While Godard was innovating French cinema, Hollywood directors were staging a revolution. This “New Hollywood” cinema started with one film: Bonnie and Clyde. Released in 1967, directed by Arthur Penn, written by David Newman and Robert Benton, and produced by Warren Beatty, Bonnie and Clyde initiated a broad change in the American cinematic system. It represented the influences of the French New Wave cinema combined with American themes.
Because this film is so important in the 1960s American cinematic revolution, I wanted to analyze Bonnie and Clyde’s application of New Wave techniques in comparison to a Godard film with similar thematic elements: Pierrot le fou. Both films are treatments of the same theme and story: a genre-bending gangster film featuring a man and a woman caught up in a life of crime while enduring complex personal struggles internally and in their relationships. Each is also a representation of New Wave and New Hollywood cinema’s critique of the problems in government and society in France and America. In this paper, I analyze their respective French and American influences on technique, characters, and themes in their (1) representations of violence and its corresponding significance, (2) representations of the feminine and each couple’s complex relationship, and (3) the theme of escapism and its reference to the social culture of each film’s country.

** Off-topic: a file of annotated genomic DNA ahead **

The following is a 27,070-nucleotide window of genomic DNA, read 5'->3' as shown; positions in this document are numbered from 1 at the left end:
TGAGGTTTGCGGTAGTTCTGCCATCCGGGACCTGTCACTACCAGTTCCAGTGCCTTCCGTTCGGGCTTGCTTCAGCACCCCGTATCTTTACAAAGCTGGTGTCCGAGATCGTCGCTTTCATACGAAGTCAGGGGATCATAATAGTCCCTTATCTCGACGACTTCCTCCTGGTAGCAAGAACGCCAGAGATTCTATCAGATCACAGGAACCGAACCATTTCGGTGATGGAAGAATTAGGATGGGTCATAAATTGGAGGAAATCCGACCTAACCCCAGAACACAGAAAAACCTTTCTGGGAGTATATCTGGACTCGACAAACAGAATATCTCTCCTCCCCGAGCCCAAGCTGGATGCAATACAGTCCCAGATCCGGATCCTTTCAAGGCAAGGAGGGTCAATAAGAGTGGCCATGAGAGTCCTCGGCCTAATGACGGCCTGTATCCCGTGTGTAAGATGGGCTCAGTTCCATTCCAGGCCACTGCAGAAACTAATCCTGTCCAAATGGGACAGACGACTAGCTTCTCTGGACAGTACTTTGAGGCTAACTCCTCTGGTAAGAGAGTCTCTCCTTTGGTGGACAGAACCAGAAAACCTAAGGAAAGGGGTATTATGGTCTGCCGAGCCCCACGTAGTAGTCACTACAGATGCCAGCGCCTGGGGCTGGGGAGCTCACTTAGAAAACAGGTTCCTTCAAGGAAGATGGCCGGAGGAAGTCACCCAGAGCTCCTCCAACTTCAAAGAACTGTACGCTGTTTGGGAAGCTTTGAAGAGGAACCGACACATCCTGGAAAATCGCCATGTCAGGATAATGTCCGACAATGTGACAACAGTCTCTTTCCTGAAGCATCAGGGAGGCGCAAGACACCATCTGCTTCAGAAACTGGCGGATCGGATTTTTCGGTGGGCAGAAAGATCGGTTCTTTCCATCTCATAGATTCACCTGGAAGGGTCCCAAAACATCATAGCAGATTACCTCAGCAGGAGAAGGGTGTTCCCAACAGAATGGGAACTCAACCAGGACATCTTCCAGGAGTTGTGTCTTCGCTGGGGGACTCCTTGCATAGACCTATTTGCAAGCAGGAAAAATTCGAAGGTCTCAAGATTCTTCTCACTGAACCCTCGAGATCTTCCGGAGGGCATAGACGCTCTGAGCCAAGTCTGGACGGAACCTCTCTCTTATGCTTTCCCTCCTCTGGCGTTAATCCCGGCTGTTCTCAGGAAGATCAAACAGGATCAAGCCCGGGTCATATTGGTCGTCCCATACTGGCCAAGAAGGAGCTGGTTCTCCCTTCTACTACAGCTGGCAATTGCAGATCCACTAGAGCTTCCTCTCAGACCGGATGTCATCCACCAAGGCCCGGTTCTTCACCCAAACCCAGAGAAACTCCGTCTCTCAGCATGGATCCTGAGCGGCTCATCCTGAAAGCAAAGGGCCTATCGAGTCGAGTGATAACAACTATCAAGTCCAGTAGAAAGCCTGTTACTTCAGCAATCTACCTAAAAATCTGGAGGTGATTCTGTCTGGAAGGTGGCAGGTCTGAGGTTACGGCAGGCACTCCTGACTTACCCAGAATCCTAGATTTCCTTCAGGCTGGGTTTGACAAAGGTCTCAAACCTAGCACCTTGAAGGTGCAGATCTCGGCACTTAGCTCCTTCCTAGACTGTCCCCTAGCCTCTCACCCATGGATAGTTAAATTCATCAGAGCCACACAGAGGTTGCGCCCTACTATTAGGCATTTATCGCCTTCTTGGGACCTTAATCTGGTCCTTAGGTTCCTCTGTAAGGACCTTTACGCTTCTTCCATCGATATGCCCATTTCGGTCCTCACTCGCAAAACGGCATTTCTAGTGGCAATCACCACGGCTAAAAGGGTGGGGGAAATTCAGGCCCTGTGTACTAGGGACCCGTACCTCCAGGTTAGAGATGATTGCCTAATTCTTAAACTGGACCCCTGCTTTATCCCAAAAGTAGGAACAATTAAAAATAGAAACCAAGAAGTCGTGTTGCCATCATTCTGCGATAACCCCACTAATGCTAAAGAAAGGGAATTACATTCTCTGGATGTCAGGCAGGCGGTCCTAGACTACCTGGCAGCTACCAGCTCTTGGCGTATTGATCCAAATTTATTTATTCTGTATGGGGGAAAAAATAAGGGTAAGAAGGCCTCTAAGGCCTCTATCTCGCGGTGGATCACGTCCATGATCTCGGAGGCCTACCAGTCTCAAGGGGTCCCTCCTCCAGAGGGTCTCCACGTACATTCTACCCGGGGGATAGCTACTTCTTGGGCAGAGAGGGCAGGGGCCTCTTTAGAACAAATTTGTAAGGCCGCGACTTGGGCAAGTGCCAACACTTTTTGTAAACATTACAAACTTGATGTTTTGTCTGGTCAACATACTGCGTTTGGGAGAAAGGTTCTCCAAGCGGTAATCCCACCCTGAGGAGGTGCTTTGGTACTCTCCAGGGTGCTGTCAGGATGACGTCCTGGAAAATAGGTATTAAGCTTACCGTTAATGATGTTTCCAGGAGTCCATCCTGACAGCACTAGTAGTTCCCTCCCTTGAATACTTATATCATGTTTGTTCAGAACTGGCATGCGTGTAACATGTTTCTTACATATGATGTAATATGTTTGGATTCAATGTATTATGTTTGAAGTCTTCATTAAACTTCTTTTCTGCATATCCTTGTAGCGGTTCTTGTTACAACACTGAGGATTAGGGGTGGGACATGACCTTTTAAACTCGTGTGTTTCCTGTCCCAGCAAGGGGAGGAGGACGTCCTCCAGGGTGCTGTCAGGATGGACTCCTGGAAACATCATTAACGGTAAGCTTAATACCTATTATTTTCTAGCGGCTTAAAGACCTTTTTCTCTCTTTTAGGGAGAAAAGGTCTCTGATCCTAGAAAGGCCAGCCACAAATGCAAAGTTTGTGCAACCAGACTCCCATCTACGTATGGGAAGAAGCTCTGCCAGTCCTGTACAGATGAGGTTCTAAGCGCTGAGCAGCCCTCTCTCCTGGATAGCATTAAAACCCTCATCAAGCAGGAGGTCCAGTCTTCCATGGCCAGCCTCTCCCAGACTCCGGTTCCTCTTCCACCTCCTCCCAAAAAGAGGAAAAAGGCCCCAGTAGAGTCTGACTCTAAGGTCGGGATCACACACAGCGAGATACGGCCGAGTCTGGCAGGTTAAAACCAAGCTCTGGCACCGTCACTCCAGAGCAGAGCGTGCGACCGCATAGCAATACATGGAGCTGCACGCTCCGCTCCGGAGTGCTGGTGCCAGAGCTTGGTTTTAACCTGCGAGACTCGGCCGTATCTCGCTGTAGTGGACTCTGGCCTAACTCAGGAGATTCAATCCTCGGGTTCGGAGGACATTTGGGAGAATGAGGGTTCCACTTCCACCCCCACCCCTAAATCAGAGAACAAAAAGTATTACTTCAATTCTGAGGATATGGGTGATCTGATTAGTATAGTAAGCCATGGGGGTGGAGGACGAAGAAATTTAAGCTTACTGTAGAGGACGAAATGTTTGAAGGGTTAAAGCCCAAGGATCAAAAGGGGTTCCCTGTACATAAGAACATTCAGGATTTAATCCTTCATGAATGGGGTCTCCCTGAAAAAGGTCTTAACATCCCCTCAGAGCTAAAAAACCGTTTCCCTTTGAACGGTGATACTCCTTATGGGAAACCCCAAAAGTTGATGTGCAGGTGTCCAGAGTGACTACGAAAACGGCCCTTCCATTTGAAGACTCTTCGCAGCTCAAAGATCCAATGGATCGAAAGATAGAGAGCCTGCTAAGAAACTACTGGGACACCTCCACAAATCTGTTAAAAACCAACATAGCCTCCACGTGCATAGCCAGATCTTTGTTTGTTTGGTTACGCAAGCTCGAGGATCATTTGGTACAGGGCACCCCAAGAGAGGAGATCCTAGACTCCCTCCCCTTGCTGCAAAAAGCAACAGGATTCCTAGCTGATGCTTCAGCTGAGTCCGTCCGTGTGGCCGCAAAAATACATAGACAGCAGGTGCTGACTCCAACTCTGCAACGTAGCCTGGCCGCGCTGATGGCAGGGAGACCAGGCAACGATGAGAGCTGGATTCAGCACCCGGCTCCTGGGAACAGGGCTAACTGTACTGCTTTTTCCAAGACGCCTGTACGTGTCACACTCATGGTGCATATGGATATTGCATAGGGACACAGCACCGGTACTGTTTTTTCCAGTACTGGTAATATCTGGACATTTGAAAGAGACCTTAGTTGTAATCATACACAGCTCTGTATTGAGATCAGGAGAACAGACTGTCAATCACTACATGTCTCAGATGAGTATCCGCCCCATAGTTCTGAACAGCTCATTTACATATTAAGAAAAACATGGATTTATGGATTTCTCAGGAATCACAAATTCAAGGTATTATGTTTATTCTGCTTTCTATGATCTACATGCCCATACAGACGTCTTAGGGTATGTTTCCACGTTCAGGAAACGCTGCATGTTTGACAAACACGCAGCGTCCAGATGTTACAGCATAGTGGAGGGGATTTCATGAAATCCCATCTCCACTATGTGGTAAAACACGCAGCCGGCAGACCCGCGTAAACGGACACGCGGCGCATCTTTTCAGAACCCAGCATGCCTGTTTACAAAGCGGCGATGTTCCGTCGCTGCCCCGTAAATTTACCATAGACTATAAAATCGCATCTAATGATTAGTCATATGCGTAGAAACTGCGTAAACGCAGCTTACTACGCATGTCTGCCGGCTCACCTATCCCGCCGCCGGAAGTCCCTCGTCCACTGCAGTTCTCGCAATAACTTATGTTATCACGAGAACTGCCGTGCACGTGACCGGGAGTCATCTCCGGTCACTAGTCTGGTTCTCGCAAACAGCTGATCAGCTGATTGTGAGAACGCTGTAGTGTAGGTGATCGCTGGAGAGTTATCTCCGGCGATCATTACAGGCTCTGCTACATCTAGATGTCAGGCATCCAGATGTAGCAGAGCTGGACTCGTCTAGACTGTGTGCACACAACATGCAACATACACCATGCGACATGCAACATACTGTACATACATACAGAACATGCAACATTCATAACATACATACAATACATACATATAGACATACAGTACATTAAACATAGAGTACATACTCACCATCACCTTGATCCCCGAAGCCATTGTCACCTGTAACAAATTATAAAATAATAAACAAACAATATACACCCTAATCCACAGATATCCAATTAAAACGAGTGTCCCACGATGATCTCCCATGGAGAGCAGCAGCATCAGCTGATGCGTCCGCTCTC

Humans have used the many resources of the lakes, rivers, and forests of the Quetico-Superior region of northeastern Minnesota for many centuries. Today, the Boundary Waters Canoe Area (BWCA) is a federal wilderness area that occupies approximately one million square acres, 20% of which is lakes and rivers and almost completely surrounds the small town of Ely. During the middle to late twentieth century, however, conflicting viewpoints on the best use of this sparsely populated region climaxed. Several laws that were passed in the mid-twentieth century by the federal government limited resource use and regulated the forms of outdoor recreation that people could practice in the federally run wilderness area. Two main views of the area’s purpose had emerged by the late 1970s. Local residents and resort owners believed that multiple uses (allowing motorboats and some logging and mining) in the BWCA were good for the local economy and would not detract from the region’s environmental health. Conversely, many conservation advocates, tourists, and politicians who did not live in or around Ely but did spend leisure time there believed the area should be kept as close to its natural state as possible, citing aesthetic and ecological reasons for their goal of preservation.